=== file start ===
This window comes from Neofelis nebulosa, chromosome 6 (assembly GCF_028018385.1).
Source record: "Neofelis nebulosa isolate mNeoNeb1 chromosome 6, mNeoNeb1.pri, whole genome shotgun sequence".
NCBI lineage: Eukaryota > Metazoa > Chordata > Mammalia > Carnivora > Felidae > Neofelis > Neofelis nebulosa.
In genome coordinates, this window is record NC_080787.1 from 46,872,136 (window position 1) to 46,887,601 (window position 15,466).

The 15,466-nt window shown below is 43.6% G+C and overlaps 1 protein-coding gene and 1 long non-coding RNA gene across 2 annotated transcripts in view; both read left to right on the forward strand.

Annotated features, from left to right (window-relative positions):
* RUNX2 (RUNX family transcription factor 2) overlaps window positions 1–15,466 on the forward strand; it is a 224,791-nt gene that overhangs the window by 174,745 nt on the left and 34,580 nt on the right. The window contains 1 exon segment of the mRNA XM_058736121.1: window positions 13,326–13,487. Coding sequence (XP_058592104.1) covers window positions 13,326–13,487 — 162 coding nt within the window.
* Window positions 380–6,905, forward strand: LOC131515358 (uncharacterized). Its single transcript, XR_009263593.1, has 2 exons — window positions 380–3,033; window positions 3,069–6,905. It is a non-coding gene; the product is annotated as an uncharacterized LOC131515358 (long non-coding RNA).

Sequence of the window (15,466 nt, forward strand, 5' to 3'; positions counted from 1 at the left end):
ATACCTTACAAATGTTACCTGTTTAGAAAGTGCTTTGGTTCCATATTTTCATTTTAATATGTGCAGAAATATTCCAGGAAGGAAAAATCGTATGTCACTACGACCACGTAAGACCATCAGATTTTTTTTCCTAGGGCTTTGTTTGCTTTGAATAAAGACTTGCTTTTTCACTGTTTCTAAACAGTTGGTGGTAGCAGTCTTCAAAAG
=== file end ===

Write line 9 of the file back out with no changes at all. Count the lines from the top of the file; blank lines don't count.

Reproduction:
Sequence of the window (15,466 nt, forward strand, 5' to 3'; positions counted from 1 at the left end):